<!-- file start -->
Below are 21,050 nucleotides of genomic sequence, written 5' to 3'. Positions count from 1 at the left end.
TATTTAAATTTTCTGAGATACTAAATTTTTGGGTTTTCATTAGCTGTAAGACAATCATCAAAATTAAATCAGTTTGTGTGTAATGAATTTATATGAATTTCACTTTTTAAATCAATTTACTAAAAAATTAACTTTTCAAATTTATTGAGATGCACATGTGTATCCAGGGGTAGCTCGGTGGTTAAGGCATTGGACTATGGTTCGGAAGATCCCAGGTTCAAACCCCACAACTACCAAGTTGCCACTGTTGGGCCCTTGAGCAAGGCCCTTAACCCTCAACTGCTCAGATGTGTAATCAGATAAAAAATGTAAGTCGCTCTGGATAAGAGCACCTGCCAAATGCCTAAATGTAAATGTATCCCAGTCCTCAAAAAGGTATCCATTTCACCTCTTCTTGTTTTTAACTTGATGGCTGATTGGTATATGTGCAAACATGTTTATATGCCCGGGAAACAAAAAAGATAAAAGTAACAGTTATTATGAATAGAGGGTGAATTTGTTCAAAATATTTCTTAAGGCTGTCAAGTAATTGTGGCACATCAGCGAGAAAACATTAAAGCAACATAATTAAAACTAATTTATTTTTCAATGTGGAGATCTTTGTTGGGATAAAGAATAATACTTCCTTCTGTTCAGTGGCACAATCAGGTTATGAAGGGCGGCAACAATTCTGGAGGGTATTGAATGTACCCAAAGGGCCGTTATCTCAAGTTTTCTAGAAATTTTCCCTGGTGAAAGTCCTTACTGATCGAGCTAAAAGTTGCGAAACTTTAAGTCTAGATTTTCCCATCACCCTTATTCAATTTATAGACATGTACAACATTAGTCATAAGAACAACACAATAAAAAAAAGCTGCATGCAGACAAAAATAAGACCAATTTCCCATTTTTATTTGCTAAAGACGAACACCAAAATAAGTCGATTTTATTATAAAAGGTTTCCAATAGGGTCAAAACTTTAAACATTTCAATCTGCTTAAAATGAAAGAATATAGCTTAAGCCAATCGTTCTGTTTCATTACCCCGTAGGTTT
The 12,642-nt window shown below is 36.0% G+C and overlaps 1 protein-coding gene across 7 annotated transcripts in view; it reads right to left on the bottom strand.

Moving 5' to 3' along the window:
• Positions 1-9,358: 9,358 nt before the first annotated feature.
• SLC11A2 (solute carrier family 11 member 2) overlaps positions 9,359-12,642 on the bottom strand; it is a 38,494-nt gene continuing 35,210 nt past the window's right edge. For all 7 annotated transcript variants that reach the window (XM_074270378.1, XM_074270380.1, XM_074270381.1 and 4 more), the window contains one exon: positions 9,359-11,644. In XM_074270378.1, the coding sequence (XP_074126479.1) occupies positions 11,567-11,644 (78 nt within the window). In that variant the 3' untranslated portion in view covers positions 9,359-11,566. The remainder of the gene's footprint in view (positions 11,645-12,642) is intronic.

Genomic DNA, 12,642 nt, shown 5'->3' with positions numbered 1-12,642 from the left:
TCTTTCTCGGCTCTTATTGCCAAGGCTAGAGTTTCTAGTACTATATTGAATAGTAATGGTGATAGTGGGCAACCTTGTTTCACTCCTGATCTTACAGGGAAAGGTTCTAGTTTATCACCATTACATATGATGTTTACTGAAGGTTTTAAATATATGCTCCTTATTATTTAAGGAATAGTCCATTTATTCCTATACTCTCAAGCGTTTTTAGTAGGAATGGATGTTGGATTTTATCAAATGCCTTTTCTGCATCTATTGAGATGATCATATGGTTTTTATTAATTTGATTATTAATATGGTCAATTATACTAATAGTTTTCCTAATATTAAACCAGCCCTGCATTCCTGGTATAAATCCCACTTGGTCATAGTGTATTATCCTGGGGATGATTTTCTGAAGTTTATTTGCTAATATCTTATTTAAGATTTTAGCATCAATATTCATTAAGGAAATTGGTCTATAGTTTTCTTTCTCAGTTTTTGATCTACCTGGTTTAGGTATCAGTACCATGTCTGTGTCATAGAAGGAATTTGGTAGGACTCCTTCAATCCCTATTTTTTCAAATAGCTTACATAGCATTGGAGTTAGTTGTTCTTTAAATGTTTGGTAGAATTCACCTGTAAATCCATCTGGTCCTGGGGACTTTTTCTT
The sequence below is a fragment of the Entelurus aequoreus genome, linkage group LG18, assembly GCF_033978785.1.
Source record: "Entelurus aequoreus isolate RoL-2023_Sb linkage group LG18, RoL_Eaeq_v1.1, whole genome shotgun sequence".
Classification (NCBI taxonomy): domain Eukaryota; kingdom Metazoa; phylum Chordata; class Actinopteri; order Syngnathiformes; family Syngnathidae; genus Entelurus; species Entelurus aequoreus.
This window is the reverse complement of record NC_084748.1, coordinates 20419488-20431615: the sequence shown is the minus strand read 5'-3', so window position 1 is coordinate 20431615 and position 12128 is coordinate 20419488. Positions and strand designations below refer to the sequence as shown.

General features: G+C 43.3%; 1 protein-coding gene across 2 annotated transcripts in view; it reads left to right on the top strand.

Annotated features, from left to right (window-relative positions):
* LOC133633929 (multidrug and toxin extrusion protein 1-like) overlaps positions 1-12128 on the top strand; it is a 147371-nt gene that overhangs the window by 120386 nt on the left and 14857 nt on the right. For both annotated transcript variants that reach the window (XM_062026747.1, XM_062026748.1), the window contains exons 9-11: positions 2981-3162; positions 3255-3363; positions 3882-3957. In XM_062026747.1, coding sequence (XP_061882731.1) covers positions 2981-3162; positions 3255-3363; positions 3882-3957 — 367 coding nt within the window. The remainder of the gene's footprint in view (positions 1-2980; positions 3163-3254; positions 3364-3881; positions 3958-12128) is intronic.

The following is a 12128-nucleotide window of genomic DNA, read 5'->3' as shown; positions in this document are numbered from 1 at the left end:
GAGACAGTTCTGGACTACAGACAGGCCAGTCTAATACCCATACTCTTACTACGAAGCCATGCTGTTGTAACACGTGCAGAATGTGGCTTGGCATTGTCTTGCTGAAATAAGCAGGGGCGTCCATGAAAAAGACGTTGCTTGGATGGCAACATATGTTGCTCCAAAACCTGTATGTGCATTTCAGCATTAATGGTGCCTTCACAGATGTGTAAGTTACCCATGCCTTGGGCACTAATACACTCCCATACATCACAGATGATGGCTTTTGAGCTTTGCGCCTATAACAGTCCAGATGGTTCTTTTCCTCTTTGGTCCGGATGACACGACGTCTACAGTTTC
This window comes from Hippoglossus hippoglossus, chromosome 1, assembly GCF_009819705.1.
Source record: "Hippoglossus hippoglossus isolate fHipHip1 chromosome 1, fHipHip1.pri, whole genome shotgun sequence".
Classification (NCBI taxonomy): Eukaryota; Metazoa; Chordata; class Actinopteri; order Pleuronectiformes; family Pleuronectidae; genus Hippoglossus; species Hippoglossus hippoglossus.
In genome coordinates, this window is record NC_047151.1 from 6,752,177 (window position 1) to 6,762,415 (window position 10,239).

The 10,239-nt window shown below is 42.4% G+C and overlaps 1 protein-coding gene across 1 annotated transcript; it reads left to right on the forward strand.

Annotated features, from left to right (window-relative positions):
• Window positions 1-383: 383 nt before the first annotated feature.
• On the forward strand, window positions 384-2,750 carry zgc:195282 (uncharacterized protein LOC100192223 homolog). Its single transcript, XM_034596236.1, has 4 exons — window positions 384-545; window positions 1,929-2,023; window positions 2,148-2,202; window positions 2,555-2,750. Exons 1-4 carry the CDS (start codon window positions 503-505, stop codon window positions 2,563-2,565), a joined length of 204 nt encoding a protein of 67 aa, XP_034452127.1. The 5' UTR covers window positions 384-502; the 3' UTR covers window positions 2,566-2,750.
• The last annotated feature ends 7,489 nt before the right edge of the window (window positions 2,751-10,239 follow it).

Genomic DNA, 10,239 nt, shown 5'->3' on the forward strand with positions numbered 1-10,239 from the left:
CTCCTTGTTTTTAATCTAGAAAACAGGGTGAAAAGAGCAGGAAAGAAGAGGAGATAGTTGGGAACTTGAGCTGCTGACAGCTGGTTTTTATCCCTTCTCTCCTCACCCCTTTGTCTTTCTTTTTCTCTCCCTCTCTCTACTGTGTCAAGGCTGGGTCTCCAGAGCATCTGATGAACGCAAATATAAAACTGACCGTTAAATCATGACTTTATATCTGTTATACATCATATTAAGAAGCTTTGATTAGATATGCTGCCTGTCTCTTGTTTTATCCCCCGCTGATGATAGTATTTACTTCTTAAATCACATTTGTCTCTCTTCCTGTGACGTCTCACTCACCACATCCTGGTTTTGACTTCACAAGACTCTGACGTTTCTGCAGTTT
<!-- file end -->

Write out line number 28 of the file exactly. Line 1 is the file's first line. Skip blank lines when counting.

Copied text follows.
CTCCTTGTTTTTAATCTAGAAAACAGGGTGAAAAGAGCAGGAAAGAAGAGGAGATAGTTGGGAACTTGAGCTGCTGACAGCTGGTTTTTATCCCTTCTCTCCTCACCCCTTTGTCTTTCTTTTTCTCTCCCTCTCTCTACTGTGTCAAGGCTGGGTCTCCAGAGCATCTGATGAACGCAAATATAAAACTGACCGTTAAATCATGACTTTATATCTGTTATACATCATATTAAGAAGCTTTGATTAGATATGCTGCCTGTCTCTTGTTTTATCCCCCGCTGATGATAGTATTTACTTCTTAAATCACATTTGTCTCTCTTCCTGTGACGTCTCACTCACCACATCCTGGTTTTGACTTCACAAGACTCTGACGTTTCTGCAGTTT